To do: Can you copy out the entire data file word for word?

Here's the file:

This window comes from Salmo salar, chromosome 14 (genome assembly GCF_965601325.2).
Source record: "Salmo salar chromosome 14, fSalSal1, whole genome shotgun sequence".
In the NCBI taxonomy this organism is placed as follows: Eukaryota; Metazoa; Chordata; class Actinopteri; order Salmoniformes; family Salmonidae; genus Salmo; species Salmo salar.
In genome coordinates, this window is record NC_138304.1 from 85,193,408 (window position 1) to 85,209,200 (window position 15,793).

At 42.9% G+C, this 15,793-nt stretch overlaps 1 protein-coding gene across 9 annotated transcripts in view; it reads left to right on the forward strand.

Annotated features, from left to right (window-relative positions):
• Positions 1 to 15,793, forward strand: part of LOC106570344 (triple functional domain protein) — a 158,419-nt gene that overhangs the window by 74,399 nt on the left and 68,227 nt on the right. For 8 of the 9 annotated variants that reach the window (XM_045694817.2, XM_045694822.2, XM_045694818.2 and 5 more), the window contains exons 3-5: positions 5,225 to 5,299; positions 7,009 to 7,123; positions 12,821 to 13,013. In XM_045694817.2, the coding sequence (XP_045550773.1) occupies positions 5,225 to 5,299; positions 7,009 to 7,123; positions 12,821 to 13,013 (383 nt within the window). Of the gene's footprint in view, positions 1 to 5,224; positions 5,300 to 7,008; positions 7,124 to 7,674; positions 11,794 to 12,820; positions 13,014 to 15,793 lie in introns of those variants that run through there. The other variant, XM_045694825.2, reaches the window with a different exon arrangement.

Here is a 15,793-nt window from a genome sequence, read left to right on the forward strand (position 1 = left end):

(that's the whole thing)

This window comes from Salmo salar, chromosome 14 (genome assembly GCF_965601325.2).
Source record: "Salmo salar chromosome 14, fSalSal1, whole genome shotgun sequence".
In the NCBI taxonomy this organism is placed as follows: Eukaryota; Metazoa; Chordata; class Actinopteri; order Salmoniformes; family Salmonidae; genus Salmo; species Salmo salar.
In genome coordinates, this window is record NC_138304.1 from 85,193,408 (window position 1) to 85,209,200 (window position 15,793).

At 42.9% G+C, this 15,793-nt stretch overlaps 1 protein-coding gene across 9 annotated transcripts in view; it reads left to right on the forward strand.

Annotated features, from left to right (window-relative positions):
• Positions 1 to 15,793, forward strand: part of LOC106570344 (triple functional domain protein) — a 158,419-nt gene that overhangs the window by 74,399 nt on the left and 68,227 nt on the right. For 8 of the 9 annotated variants that reach the window (XM_045694817.2, XM_045694822.2, XM_045694818.2 and 5 more), the window contains exons 3-5: positions 5,225 to 5,299; positions 7,009 to 7,123; positions 12,821 to 13,013. In XM_045694817.2, the coding sequence (XP_045550773.1) occupies positions 5,225 to 5,299; positions 7,009 to 7,123; positions 12,821 to 13,013 (383 nt within the window). Of the gene's footprint in view, positions 1 to 5,224; positions 5,300 to 7,008; positions 7,124 to 7,674; positions 11,794 to 12,820; positions 13,014 to 15,793 lie in introns of those variants that run through there. The other variant, XM_045694825.2, reaches the window with a different exon arrangement.

Here is a 15,793-nt window from a genome sequence, read left to right on the forward strand (position 1 = left end):